Coming back to the demo tent area at the recent Outdoor Retailer trade show someone asked, “how did those G3 binding’s ski?”
They were referring to G3’s entrance into the world of alpine touring (AT) bindings with the Onyx. The name was chosen for its metallurgical properties, a tough, beautiful gemstone.
Considering my preference for turns with a dropped knee, it seemed an odd question to ask me how an Onyx skied. How to answer? The common jab “fix the heel, fix the problem” sort of mandated that power and control were no longer an issue. In telemark it is a constant adaption, an intrinsic part of the turn. Not that it can’t be controlled, there’s plenty of examples of folks to prove that, but once you lock the heel, for this telemarker anyway, there is precious little left to discern one binding from another.
AT skiers love to rib pinheads about how they chatter endlessly about the nuances and variations among telemark bindings. That’s why fixing the heel fixes the problem. It isn’t so much a problem of controlling skis, but controlling the endless yammering. I can hear those with training heels muttering under their breath, “Will ya just shut up about it already! Who cares?”
So it seemed an odd question to me. The heel was locked, control was not an issue, and neither was there much to distinguish. When AT skiers talk about noticing the difference in control and stability, free heelers roll their eyes. Talk about making mountains out of molehills. Geez, the heel is locked and any difference, certainly compared to the variations possible with floppy tele gear, is truly splitting hairs.
So how did G3’s Onyx ski?
Put it this way—even Crispi Evo boots with last season’s overly burly NTN bindings tele better than this rig.
Oh, you mean how well did it transfer power for parallel turns?
I couldn’t tell. Everything underfoot was new; boots, skis and bindings. The snow was fast, firm, and chalky. Easy enough to hold an edge, but I was chattering the whole way down. Was this the skis, or simply proof that when you don’t use it, you lose it? Considering I’ve averaged one parallel day per year for the past 20 it was probably the latter. The skis might have contributed, but it definitely wasn’t the binding.
Brian Litz managed to blow out of his G3 demo pair. I know that wasn’t for lack of practice since P-turns have been his preference for the last 2-3 years. (He’s not so much a dark side convert as a switch hitter who bats right-handed these days.) What that fall revealed was how difficult getting in to the Onyx can be, especially without brakes. The jaws of the toe are by default in the closed position. When open, they have a much tighter tolerance than Dynafit Tech bindings, which means there is less room to wiggle out of alignment, and something that did make getting in easier with the following caveat. The problem is how much pressure needs to be applied to the opening lever at the front of the toe. In simple terms, it’s too much, because the act of pressing the toe lever down can also cause the ski to squirt off down the slope.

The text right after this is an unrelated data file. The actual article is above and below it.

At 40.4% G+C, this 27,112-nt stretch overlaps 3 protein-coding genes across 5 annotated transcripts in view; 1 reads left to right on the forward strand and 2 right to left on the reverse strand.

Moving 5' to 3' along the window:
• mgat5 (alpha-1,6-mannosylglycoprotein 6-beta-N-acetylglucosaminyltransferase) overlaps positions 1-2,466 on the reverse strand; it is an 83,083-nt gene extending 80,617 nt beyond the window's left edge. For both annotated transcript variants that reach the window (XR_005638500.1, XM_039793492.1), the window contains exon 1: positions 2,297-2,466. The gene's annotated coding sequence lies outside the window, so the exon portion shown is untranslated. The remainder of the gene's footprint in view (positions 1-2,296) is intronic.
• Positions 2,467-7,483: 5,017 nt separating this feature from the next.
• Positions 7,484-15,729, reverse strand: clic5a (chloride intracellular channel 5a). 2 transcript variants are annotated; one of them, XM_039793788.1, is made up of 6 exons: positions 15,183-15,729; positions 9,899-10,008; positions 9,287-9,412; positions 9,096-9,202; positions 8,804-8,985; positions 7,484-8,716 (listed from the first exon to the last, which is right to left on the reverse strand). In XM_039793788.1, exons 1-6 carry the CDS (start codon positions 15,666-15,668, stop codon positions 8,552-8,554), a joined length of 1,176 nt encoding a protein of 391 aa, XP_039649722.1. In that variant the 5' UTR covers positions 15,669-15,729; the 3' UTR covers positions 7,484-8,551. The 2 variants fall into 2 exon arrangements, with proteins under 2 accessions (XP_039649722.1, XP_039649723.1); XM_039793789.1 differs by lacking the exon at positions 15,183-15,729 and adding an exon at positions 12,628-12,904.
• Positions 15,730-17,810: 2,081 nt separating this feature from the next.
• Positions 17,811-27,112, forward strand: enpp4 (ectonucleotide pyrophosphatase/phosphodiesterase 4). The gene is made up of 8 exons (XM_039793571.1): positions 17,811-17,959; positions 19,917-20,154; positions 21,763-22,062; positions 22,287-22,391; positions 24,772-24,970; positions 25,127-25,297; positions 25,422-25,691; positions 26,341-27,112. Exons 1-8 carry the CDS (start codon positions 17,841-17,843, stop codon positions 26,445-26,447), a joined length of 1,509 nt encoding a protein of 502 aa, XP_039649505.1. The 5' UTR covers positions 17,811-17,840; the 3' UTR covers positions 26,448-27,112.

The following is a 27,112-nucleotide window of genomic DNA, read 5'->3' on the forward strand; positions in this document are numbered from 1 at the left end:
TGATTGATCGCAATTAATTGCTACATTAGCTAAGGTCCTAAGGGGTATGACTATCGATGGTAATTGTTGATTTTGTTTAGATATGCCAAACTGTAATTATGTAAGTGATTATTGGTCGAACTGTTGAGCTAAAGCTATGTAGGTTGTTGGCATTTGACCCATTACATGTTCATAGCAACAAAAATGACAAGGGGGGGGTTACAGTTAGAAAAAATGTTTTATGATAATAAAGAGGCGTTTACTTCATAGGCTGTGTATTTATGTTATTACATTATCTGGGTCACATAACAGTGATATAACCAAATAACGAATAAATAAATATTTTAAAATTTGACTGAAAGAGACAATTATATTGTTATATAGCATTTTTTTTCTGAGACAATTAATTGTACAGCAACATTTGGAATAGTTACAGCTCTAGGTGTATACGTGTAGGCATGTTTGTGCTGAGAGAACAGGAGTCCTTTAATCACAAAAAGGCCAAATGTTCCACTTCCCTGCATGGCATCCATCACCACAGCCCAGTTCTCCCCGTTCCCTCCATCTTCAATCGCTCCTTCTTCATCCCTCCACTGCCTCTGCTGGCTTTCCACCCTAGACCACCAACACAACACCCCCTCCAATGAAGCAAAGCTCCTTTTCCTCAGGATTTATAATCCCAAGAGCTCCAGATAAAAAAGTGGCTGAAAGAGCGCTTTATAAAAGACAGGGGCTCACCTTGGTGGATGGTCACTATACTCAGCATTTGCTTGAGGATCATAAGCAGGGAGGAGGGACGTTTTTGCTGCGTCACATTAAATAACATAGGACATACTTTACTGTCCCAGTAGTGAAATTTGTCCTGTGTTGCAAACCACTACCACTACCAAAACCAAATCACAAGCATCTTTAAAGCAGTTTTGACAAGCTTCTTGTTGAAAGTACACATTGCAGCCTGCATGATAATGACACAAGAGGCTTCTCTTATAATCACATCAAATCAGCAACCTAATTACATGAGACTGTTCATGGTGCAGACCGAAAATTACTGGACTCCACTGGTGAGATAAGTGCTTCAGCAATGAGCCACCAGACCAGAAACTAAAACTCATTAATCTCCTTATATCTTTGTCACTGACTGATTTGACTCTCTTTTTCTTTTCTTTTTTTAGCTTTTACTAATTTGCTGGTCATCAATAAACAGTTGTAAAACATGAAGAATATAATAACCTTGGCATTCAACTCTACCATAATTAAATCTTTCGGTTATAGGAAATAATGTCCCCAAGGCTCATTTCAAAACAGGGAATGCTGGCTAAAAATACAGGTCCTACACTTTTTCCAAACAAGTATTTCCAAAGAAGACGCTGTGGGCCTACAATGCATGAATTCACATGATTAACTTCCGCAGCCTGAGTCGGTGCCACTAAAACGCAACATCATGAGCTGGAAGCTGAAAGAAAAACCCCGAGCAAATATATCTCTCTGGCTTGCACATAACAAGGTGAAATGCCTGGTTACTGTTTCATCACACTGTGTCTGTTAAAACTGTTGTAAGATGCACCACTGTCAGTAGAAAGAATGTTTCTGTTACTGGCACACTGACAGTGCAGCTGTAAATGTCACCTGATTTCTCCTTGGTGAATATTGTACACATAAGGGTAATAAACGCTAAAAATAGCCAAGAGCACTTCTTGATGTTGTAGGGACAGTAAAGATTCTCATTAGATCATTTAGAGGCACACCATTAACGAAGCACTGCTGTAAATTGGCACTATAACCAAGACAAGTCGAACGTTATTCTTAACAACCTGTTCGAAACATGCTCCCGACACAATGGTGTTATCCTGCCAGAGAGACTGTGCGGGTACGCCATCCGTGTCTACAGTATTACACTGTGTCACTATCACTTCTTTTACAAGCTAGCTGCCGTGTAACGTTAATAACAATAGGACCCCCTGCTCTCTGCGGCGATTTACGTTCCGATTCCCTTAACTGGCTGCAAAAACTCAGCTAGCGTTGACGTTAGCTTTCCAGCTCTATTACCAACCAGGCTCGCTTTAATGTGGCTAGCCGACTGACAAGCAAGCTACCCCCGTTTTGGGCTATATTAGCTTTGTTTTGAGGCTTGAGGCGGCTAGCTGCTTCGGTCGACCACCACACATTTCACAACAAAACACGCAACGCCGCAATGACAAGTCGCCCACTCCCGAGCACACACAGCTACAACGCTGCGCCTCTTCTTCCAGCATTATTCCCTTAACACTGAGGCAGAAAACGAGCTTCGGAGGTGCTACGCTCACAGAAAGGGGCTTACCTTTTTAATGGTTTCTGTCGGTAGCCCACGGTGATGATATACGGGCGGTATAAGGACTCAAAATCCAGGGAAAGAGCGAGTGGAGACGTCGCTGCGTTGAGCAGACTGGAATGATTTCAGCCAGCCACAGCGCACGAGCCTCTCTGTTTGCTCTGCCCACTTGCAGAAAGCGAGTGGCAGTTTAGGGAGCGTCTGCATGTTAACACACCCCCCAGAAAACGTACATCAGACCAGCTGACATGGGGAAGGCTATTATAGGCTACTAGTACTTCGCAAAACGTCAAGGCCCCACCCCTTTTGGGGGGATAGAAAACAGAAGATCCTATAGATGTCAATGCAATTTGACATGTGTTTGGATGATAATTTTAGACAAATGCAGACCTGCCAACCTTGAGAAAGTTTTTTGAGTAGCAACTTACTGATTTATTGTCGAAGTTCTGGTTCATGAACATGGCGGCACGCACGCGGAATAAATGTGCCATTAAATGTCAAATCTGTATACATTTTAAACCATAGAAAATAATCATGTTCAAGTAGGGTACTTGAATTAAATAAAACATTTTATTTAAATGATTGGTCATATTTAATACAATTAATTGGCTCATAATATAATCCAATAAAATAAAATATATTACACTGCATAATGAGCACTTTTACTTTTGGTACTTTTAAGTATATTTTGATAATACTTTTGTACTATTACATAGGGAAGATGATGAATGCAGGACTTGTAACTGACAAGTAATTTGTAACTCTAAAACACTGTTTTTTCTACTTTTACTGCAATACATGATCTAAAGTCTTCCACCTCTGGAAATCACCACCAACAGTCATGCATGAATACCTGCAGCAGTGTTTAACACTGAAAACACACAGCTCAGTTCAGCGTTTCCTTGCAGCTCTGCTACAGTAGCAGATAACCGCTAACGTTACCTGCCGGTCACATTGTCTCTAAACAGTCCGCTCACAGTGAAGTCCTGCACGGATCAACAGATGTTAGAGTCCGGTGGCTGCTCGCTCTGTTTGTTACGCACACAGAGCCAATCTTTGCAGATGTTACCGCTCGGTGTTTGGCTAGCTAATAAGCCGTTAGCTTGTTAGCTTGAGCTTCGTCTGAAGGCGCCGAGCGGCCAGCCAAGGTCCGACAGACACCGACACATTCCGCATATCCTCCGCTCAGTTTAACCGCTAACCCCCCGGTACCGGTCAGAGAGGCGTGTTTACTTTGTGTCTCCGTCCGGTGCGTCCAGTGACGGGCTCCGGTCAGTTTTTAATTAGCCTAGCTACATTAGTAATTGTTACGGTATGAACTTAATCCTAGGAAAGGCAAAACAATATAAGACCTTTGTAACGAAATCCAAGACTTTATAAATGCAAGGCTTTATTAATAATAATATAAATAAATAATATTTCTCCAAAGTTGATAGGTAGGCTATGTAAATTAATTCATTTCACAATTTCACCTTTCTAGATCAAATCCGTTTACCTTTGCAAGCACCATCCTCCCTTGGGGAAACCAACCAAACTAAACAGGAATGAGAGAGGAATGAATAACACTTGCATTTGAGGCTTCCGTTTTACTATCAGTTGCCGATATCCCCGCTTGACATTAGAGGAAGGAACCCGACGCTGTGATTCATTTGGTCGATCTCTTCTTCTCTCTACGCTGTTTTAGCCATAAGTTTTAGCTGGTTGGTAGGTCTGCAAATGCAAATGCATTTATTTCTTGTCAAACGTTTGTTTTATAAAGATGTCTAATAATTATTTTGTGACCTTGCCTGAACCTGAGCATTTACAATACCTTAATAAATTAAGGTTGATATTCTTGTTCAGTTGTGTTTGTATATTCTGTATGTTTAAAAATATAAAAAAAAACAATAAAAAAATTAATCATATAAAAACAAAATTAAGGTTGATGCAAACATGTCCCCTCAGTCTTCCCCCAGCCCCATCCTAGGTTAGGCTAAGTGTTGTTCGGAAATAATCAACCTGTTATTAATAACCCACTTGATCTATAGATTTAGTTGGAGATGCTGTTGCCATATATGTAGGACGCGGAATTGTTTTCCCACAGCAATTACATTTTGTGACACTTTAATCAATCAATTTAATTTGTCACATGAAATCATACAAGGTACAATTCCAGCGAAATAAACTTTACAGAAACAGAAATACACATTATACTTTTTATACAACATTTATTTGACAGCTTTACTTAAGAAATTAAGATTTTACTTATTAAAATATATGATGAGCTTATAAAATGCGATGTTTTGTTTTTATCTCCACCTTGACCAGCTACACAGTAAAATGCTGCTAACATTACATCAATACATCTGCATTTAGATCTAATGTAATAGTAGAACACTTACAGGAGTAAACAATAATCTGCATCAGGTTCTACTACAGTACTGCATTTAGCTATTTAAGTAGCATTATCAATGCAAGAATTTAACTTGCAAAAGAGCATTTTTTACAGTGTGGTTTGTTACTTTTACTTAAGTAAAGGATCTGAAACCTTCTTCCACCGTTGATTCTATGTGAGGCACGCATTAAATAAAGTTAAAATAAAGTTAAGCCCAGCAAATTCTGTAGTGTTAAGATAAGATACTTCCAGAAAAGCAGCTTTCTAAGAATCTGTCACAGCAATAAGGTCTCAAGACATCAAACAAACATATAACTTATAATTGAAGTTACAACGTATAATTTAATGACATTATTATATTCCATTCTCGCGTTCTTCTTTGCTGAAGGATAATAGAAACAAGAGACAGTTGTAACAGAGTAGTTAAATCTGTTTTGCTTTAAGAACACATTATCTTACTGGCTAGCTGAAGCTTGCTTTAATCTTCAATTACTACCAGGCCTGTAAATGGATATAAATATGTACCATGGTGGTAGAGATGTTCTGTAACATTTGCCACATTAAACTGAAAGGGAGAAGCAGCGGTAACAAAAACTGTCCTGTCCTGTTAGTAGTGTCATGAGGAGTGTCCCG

The rest of the binding looked great. Switching between locked and free heel modes was simple. Push the rearmost, black lever down and the heel piece retracts from your boot. Flip the inside levers up for two levels of climbing pegs that rest on the spring bars of the heel assembly. All without having to exit the binding for mode changes.
At three pounds (with screws, without brakes) Onyx is almost a pound heavier than Dynafit’s heaviest offering, but is still a pound lighter than Fritschi’s Freeride, and almost half the weight of Marker’s Duke. New converts (especially the younger “freeride” crowd) may think three pounds is light enough for backcountry skiing, and the extra bulk will probably instill confidence where Dynafit’s lack of it requires an extra measure of faith.
One less obvious feature is the mounting plates that the toe and heel unit slide on to. This allows you to easily swap one binding onto several skis. It also makes for at least 30mm of length adjustment where both heel and toe can slide. When asked, G3’s president, Oliver Steffen admitted plates might be used with a future G3 telemark binding.
The Onyx will be available next fall for $399 retail, a price that practically demands a look see.
(Guest blogger Craig Dostie is well known in the backcountry skiing world as founder and publisher of Couloir Magazine, the publication that led the way in making it legal for mainstream ski magazines to cover subjects other than resort ratings and how-to-snowplow tips. Along the way he coined and promoted the phrase “earn your turns.” He mostly telemarks, but has been known to ride a snowboard and latch his heels down.)
Craig Dostie is well known in the backcountry skiing world as founder and publisher of Couloir Magazine (1990-2007), the publication that led the way in making it legal for mainstream ski magazines to cover subjects other than resort lodging and how-to-snowplow tips. Along the way he coined and promoted the phrase “earn your turns.”